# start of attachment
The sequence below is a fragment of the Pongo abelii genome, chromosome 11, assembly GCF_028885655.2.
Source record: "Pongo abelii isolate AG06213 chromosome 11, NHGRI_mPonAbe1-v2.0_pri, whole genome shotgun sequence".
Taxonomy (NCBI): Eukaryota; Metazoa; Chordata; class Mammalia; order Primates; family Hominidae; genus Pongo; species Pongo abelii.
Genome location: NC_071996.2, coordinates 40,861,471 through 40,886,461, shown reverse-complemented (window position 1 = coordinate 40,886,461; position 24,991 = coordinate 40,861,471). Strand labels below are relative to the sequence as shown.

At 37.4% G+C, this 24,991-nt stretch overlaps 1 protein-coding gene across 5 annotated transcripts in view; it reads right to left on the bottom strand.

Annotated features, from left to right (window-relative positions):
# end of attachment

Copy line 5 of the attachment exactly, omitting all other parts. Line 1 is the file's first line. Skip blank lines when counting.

At 37.4% G+C, this 24,991-nt stretch overlaps 1 protein-coding gene across 5 annotated transcripts in view; it reads right to left on the bottom strand.